Date: Tuesday, June 4, 2019
Session Time: 6:00pm-7:00pm
Presentation Time: 6:00pm-7:00pm
Location: Hall C & D
*Purpose: Under the HIV Organ Policy Equity Act (HOPE Act), persons living with HIV (PLWH) may receive organ transplants from HIV-infected donors. However, awareness of the HOPE Act among PLWH remains low, as do rates of organ donor registration. Our study aimed at increasing the rates of organ registration and assessing attitudes toward organ donation among PLWH at an HIV outpatient clinic.
*Methods: This was a prospective, qualitative survey conducted from July through October 2018 among PLWH presenting for care at a Ryan White-funded outpatient HIV clinic in an academic medical center. CORE, an organ procurement organization, provided the organ donor registration cards (see figure). Staff gave patients CORE cards at check-in and asked patients to indicate if they were interested in learning more about organ donation (yes/no). Staff asked interested patients to complete the basic CORE registry card. Clinicians or staff addressed any questions the patients may have had regarding donor registration. The CORE cards included space that allowed patients to express their attitudes regarding organ donation. CORE staff uploaded information obtained via the completed CORE card into the national registry without any linkage to their HIV status. The institutional review board at the authors’ institution approved the study.
*Results: Nine hundred ninety-one unique patients with HIV were seen at PACT for primary care visits during the study period, 760 of whom were provided with CORE cards. Of these, 88% (670/760) returned the cards, of which 649 were fully completed. Nine percent (59/649) of patients were already registered. Of the remaining 590 patients, 44% (259/590) expressed interest in organ donor registration, while 54% (321/590) did not. All 590 of these cards were delivered to CORE. Of these 259 patients, one opted to defer registration and five did not fill out the form appropriately. Therefore, 43% (253/590) of patients completed the process required for organ donor registration. Among the 321 patients who declined to discuss organ donation, 63% (201/321) did not provide an explanation. Of the patients who provided an explanation for declining to register, 19% (23/120) listed their HIV status as a reason not to register as an organ donor. Of these, 57% (13/23) cited HIV-infected status alone, whereas 43% (10/23) cited the presence of HIV and other comorbidities. Other reasons were lack of interest (48%, 40/120), the need for more time to consider organ donation (8%, 9/120), non-HIV comorbidities (3%, 3/120), religious beliefs (4%, 5/120), and distrust of the healthcare system (1%, 1/120).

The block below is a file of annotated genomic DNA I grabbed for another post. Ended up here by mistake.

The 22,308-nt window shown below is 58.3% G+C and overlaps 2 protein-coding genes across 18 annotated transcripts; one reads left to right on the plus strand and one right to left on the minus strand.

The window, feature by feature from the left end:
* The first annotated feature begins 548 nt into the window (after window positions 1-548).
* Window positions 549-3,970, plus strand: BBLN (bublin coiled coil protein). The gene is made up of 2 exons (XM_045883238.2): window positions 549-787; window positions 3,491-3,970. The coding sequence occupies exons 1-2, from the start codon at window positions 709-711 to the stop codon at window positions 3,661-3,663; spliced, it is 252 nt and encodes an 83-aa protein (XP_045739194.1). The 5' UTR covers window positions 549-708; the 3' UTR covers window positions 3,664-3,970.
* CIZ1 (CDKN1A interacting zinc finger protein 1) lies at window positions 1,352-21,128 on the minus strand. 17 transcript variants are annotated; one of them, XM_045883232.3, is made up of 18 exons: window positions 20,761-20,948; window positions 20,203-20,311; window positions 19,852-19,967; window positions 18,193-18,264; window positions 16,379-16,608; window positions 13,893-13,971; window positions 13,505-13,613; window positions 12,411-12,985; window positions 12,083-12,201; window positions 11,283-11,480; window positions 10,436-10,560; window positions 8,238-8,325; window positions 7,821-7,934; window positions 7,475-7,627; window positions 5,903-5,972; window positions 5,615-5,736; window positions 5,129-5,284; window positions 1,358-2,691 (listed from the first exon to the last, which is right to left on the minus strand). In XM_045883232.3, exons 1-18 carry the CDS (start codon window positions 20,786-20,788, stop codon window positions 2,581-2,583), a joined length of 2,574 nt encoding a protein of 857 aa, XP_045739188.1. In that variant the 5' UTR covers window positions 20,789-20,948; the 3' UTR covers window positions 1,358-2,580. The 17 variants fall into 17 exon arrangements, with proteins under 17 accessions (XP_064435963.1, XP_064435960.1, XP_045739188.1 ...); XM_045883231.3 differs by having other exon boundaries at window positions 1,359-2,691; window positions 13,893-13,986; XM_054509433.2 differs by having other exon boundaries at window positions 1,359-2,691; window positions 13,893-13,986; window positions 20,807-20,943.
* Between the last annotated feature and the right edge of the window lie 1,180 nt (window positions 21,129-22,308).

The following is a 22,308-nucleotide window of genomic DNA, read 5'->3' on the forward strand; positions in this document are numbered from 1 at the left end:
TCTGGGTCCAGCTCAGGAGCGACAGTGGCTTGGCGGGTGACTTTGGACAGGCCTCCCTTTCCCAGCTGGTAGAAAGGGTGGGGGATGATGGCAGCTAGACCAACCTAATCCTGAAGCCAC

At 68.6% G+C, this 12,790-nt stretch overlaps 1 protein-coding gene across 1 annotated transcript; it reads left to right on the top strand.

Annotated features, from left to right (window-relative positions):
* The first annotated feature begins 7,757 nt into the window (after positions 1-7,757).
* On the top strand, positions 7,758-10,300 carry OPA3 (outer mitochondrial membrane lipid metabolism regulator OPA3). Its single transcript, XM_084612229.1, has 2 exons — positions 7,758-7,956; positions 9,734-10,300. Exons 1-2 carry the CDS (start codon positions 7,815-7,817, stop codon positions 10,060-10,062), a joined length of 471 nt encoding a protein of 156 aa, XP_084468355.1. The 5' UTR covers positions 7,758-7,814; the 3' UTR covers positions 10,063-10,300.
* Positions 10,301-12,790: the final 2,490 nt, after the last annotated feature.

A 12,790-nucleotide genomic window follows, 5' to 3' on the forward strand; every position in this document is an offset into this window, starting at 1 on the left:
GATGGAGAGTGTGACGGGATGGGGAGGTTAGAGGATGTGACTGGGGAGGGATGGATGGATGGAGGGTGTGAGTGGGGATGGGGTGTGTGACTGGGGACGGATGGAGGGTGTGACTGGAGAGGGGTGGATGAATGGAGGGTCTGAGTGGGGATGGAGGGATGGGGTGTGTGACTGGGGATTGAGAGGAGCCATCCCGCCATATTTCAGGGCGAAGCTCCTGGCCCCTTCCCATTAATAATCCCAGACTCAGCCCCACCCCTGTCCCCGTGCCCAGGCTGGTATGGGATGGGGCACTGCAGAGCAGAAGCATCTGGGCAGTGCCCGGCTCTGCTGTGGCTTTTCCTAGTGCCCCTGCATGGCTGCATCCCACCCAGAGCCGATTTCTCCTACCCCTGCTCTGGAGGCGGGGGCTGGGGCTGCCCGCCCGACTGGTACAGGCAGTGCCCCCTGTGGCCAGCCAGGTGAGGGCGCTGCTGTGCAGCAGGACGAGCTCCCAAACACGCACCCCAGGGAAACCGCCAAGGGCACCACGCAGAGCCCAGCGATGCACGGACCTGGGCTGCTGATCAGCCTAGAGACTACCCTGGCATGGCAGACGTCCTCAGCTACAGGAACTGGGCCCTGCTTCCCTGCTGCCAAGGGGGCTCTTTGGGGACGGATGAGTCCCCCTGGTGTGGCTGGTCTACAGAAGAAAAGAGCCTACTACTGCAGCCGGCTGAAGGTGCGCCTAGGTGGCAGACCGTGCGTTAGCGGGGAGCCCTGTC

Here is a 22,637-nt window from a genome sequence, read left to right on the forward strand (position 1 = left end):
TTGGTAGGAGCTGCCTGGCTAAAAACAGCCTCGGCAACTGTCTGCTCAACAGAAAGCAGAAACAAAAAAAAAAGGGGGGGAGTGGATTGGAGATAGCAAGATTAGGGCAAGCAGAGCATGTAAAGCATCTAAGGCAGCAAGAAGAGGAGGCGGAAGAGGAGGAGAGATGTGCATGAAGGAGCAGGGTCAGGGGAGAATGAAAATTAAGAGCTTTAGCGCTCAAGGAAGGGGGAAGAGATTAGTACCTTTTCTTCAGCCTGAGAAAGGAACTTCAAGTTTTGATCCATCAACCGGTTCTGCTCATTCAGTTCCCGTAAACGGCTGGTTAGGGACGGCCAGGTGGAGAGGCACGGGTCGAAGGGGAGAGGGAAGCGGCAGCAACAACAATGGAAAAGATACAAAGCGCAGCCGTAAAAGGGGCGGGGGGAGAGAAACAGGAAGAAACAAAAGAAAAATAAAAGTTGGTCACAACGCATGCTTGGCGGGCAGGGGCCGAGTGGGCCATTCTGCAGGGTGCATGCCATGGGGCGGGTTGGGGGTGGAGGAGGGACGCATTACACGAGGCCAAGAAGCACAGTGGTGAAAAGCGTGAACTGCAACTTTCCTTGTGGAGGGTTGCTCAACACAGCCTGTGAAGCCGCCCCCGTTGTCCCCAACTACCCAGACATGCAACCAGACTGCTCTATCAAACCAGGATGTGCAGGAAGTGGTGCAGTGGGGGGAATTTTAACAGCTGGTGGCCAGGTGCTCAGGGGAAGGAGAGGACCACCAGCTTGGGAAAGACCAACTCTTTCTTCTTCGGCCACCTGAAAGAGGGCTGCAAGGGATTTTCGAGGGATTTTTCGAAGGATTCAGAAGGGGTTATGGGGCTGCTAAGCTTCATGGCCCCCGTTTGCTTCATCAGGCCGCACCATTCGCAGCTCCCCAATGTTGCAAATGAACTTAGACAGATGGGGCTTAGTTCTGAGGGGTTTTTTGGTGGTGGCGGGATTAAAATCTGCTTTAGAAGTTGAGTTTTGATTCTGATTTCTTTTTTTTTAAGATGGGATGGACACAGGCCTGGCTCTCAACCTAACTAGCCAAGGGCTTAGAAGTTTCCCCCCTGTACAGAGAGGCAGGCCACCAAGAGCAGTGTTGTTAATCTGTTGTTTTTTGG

*Conclusions: Our organ donor registration rates increased from baseline (9% to 43%), with minimal effort from the clinic staff and physicians. Integrating donor registration cards into outpatient HIV clinics is a pragmatic and feasible way of increasing awareness and donor registration rates among PLWH. Knowledge gaps among PLWH persist. HIV is still perceived as a contraindication for donation. Future efforts should focus on educating PLWH about the HOPE Act and on using the primary care setting to promote organ donor registration.
To cite this abstract in AMA style:Bhamidipati D, Veldkamp P, Despines L, Sullivan C, Stuart S, McMahon D, Haidar G. A Pilot Study of Organ Donor Registration among Persons Living with HIV (PLWH) [abstract]. Am J Transplant. 2019; 19 (suppl 3). https://atcmeetingabstracts.com/abstract/a-pilot-study-of-organ-donor-registration-among-persons-living-with-hiv-plwh/. Accessed November 20, 2019.
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